Anatomy and Physiology – Definitions
Anatomy: a branch of science relating to bodily ‘structures’ of living organisms
Physiology: a branch of science relating to bodily ‘functions’ of living organisms
Origin of Anatomy and Physiology; the birth of Biology, also known as the study (logos) of life (bios), occurred around 500 BC. Historical scientists Herophilus, Alexandria, Erasistratus (300 BC) and Galen (200 AD) made discoveries in the field of Anatomy. In 1540, Andreas Vesalius publicly proved wrong the earlier discoveries as he had a breakthrough in determining human anatomy. He now is recognised as the founder of modern anatomy by most scholars. (O’Malley, 1964). Following in his footsteps, William Harvey published a book outlining the anatomy of the heart and blood vessels, along with explaining the function of these structures (Ribatti, 2009). At present, due to vast technological advancements, Anatomy and Physiology can be easily studied in laboratories using microscopes and specific diagnostic equipment.
Studying Anatomy and Physiology – what is it and where can it be studied; the purpose of this subject is to enhance students’ understanding about the structure and function of cells, organs and organ systems of living organisms. This subject can be studied as a standalone course at degree level or as a part of a medical science degree, including Medicine, Biomedical Science, Medical and Clinical Physiology. A variety of universities* offer this subject at undergraduate level: Anatomy and Human Biology BSc (Hons), BSc Anatomical Sciences and Human Physiology M-Biol, BSc. For entry onto these courses, A Level Chemistry and Biology are required. Universities also accept BTEC Level Diplomas in Applied Science in place of A Levels.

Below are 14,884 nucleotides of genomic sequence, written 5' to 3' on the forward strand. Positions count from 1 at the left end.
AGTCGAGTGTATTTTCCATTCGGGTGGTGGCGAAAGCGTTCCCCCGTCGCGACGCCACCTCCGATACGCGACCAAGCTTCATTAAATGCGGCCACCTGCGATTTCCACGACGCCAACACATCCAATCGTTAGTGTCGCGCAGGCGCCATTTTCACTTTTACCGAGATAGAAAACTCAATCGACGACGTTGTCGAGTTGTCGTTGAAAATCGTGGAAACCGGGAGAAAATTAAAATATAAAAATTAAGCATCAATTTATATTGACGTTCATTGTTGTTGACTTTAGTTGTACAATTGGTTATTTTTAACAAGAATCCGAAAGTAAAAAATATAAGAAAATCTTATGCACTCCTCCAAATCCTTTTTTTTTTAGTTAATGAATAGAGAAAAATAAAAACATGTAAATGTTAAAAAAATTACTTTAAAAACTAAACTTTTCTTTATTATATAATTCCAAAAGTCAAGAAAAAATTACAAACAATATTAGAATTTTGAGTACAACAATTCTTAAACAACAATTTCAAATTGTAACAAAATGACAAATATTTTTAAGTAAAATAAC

Anatomy and Physiology is also studied at GCSE and A Level. The specific courses that specialise in this subject are the Pearson Edexcel IGCSE Human Biology, OCR A Level Biology A and OCR A Level Biology B (advancing Biology).
Studying Anatomy and Physiology – what are the benefits; students will gain a variety of invaluable skills during the course of their degree. A wide range of modules employed in these courses will enable students to further their critical thinking, critical analysis and writing, communication, clinical, experimental, teamwork and leadership skills. Students who choose clinical based degrees will often be placed in teaching hospitals where they will have certain competencies marked off as they progress. These competencies include skills acquired operating medical equipment and performing diagnostic testing on real patients. Studying human Anatomy and Physiology not only enables students to provide health service and medical help/advice to other people, but it also helps the intrigued learn about their own bodily functions. This type of knowledge is invaluable since this knowledge can be turned into actions, and these actions can help improve quality of life.
Here are a few links that can help further students’ understanding of Anatomy and Physiology:
Ted-Talks on physiology.
Edexcel International I-GCSE – Human Biology Specification:
OCR A Level – Biology A & Biology B specifications:
*List of some universities offering Anatomy and Physiology
University of Liverpool – Anatomy and Human Biology BSc (Hons):
University of Glasgow – Anatomy BSc/MSci:
Kings College London – Anatomy, Developmental & Human Biology BSc:
University of Manchester – BSc Anatomical Sciences:
University of Bristol – BSc Applied Anatomy:
University College London – BSc Physiology:
University of East London – BSc (Hons) Medical Physiology:
St George’s, University of London – Healthcare Science (Physiological Sciences) BSc (this degree leads to a cardiology-based career):
Middlesex University – Medical Physiology BSc Honours:
University of Nottingham – Medical Physiology and Therapeutics BSc:
University of Leeds – Human Physiology MBiol, BSc:
University of Aberdeen – Physiology, BSc: